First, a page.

Your loved ones will still receive a payout on your death from Group Life Insurance — also known as Death In Service Insurance — just as they would from an individual policy.
Although your company pays your premiums, usually Group Life Insurance is not a taxable benefit in kind (P11D Benefit). This means there won’t be any additional income tax you’ll have to pay as a result of being covered by your employer.
With an individual policy, you’re paying for your Life Insurance from post-tax income (i.e. after tax and National Insurance have already been deducted). Plus, you pay for cover out of your own pocket rather than having it paid for by your employer.
What’s more, your company will write Group Life cover into trust from the outset. Therefore, in the event of a claim, the insurer pays the money to your beneficiaries via the trust, sidestepping any inheritance tax issues on the payout.
While it’s perfectly possible to write individual Life Insurance into trust, many people either choose not to or forget. Your personal Life Insurance payout could therefore be subject to inheritance tax on your death.
With an individual policy, you have control over the size of your Life Insurance payout.
Although very large benefits might trigger a medical screening by your insurer, as long as you pass this screening there’s theoretically no limit to the amount of Life Insurance you can buy providing you can afford the premiums. (Note that some insurers may ask for financial justification as to why you’re purchasing a very high amount of cover and turn you down if you can’t provide sound reasoning.)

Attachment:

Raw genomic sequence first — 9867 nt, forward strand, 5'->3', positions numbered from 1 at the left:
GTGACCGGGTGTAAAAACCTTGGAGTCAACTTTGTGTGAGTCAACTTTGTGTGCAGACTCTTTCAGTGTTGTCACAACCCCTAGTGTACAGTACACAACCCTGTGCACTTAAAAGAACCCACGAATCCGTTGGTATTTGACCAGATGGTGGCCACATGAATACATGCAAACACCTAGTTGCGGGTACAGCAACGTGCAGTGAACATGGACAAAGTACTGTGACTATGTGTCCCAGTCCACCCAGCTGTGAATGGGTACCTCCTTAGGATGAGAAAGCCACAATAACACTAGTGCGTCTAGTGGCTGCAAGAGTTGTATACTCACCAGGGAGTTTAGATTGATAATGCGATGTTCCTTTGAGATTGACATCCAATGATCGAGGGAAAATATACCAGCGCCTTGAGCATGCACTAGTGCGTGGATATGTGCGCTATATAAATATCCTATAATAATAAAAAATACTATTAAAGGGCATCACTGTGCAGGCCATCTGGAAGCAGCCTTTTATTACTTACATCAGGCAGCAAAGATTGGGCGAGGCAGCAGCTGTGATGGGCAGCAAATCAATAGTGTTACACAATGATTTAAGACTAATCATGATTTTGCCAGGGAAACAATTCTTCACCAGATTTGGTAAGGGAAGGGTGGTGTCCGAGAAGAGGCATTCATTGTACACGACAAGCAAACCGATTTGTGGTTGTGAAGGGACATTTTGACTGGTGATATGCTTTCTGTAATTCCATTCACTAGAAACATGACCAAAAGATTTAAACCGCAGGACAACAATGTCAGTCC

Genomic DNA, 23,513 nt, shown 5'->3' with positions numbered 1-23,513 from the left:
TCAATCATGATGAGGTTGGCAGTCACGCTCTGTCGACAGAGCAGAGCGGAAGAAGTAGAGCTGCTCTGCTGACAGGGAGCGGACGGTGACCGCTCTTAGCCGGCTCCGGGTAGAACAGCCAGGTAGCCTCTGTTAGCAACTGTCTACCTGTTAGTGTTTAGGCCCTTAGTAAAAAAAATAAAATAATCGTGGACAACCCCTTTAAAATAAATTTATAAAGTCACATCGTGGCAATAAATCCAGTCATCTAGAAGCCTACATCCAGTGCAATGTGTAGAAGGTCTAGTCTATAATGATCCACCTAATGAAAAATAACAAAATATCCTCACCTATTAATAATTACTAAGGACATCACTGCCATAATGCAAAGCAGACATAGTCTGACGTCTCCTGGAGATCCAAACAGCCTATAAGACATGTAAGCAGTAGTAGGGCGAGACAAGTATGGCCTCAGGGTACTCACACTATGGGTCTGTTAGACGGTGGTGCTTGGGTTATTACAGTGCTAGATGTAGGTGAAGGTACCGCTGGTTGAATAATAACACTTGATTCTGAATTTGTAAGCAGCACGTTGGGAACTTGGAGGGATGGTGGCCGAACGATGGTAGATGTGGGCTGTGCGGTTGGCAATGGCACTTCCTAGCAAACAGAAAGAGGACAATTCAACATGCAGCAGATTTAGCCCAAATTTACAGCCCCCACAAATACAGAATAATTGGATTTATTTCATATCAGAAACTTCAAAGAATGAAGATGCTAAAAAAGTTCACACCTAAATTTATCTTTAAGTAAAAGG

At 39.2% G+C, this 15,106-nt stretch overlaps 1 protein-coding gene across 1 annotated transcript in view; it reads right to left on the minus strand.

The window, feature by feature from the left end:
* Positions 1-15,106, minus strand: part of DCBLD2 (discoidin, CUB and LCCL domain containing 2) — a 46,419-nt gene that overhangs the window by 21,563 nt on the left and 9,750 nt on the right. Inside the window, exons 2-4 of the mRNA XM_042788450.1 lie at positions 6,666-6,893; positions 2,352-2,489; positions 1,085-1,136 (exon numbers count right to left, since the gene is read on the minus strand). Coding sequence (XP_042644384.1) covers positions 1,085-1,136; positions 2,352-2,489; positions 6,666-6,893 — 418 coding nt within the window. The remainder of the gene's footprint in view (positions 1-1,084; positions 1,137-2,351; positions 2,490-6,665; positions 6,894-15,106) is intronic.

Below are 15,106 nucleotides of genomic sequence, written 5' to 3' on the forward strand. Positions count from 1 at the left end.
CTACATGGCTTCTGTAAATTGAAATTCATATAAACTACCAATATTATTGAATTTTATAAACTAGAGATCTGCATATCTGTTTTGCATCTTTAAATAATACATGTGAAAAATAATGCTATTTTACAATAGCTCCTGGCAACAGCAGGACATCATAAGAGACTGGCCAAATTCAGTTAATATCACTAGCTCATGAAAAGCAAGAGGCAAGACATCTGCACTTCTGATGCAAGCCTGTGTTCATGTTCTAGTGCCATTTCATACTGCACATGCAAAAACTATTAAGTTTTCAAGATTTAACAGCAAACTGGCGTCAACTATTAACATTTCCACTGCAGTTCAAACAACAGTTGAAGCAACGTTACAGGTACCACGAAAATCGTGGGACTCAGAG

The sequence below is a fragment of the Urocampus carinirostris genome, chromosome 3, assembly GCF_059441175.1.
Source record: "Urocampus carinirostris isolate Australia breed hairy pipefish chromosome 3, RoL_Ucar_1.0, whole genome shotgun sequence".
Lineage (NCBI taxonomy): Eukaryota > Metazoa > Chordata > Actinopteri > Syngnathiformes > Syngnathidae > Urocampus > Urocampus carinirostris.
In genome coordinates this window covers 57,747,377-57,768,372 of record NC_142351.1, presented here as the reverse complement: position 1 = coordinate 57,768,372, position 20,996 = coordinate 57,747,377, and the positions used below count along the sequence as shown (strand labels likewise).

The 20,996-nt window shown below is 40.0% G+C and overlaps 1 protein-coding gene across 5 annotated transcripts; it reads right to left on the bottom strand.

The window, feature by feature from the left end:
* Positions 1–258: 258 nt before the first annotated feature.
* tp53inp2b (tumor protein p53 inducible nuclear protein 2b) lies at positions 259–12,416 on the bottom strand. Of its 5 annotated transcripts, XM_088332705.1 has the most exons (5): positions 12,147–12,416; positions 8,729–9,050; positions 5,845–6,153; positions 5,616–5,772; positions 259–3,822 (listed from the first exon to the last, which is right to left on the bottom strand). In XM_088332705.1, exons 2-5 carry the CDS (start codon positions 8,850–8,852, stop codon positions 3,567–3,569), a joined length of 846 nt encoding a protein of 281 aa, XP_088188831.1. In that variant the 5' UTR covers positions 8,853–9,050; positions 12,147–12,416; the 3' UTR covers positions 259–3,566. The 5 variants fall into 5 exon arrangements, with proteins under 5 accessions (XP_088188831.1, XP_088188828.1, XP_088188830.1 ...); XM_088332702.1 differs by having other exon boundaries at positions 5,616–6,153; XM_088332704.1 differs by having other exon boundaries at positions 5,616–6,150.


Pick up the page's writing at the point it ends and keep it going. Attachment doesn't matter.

Individual Life Insurance also allows for you to adjust the benefit to suit your needs. You can choose a Decreasing Life Insurance policy, where the benefit falls over time (usually in line with your mortgage) or Level Life Insurance, where the benefit remains fixed.
With Group Life Insurance, you don’t have control over the amount you’re insured for.
Group Life Insurance payouts are usually set at a group level and will be based upon a multiple of your salary. Most companies choose a multiple of between 3 and 4 times your salary. Sometimes policies will have differing multiples of salary for different members of staff based on seniority.
Another big difference is that as an individual, you don’t have much control over a group policy. It’s entirely dependent on your company.
That means if you move to another job, retire, are made redundant or otherwise leave the business, your cover ceases. While your next employer might have a scheme you could join, there’s no guarantee this is the case.
You also can’t control how much your business insures you for. A multiple of three times your salary might not be enough to take care of your mortgage and ensure your family’s financial security, for example.
With a personal policy, you can run the cover for as long as you need. You can also ensure you have exactly the amount of cover required.
For this reason, it may therefore be unwise to cancel your personal policy and rely solely on the company one depending on your circumstances.